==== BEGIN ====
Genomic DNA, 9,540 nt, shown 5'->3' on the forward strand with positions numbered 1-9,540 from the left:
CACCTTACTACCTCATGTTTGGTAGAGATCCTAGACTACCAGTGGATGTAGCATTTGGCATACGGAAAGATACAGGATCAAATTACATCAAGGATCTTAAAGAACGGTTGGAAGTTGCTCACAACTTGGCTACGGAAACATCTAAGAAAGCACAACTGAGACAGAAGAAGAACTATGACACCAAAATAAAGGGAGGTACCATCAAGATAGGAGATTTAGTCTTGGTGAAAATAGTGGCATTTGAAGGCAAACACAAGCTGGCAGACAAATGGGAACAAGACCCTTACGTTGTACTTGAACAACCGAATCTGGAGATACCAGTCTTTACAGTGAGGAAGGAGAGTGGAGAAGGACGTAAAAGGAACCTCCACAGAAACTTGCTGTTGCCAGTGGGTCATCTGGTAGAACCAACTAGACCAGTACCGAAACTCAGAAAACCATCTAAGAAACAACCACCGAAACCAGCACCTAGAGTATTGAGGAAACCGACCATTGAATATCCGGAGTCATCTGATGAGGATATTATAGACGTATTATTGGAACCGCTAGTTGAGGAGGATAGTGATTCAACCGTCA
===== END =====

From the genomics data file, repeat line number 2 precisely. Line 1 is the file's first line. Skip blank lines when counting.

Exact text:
CACCTTACTACCTCATGTTTGGTAGAGATCCTAGACTACCAGTGGATGTAGCATTTGGCATACGGAAAGATACAGGATCAAATTACATCAAGGATCTTAAAGAACGGTTGGAAGTTGCTCACAACTTGGCTACGGAAACATCTAAGAAAGCACAACTGAGACAGAAGAAGAACTATGACACCAAAATAAAGGGAGGTACCATCAAGATAGGAGATTTAGTCTTGGTGAAAATAGTGGCATTTGAAGGCAAACACAAGCTGGCAGACAAATGGGAACAAGACCCTTACGTTGTACTTGAACAACCGAATCTGGAGATACCAGTCTTTACAGTGAGGAAGGAGAGTGGAGAAGGACGTAAAAGGAACCTCCACAGAAACTTGCTGTTGCCAGTGGGTCATCTGGTAGAACCAACTAGACCAGTACCGAAACTCAGAAAACCATCTAAGAAACAACCACCGAAACCAGCACCTAGAGTATTGAGGAAACCGACCATTGAATATCCGGAGTCATCTGATGAGGATATTATAGACGTATTATTGGAACCGCTAGTTGAGGAGGATAGTGATTCAACCGTCA